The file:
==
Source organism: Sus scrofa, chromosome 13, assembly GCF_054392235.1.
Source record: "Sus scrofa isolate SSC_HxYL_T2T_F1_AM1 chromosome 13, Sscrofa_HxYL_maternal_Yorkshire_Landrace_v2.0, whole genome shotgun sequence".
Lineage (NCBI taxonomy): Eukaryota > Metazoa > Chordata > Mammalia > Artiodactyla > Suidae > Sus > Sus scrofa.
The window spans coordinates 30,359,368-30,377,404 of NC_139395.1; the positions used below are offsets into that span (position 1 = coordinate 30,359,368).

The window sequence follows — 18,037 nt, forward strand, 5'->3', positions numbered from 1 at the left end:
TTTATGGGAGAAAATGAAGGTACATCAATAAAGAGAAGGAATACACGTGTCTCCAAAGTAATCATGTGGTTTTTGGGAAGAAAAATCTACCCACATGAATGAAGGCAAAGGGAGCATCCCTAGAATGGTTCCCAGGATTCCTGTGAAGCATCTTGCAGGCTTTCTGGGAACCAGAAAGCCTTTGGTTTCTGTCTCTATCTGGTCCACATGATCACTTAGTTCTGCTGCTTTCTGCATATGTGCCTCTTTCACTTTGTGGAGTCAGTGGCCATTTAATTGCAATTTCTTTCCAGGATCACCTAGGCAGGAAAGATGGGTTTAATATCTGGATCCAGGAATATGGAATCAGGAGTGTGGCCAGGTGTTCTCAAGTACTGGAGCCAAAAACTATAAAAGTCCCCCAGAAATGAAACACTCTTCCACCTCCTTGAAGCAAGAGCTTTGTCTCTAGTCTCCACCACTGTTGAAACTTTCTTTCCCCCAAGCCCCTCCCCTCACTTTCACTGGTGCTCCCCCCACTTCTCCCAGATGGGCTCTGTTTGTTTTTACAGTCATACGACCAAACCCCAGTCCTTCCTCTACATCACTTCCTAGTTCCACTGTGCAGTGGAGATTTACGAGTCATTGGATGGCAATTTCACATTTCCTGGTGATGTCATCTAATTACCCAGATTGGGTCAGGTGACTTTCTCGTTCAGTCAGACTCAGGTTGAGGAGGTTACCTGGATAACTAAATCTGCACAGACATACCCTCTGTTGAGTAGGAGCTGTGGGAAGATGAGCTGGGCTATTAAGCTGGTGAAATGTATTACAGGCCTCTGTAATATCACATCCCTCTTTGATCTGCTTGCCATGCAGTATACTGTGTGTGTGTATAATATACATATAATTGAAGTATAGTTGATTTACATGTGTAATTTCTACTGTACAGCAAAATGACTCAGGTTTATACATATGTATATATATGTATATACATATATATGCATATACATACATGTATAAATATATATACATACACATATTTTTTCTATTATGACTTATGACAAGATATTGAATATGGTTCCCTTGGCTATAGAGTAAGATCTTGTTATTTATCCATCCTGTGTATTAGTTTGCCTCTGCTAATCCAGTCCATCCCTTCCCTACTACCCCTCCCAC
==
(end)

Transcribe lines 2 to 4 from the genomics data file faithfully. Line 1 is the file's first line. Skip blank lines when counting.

Source record: "Sus scrofa isolate SSC_HxYL_T2T_F1_AM1 chromosome 13, Sscrofa_HxYL_maternal_Yorkshire_Landrace_v2.0, whole genome shotgun sequence".
Lineage (NCBI taxonomy): Eukaryota > Metazoa > Chordata > Mammalia > Artiodactyla > Suidae > Sus > Sus scrofa.
The window spans coordinates 30,359,368-30,377,404 of NC_139395.1; the positions used below are offsets into that span (position 1 = coordinate 30,359,368).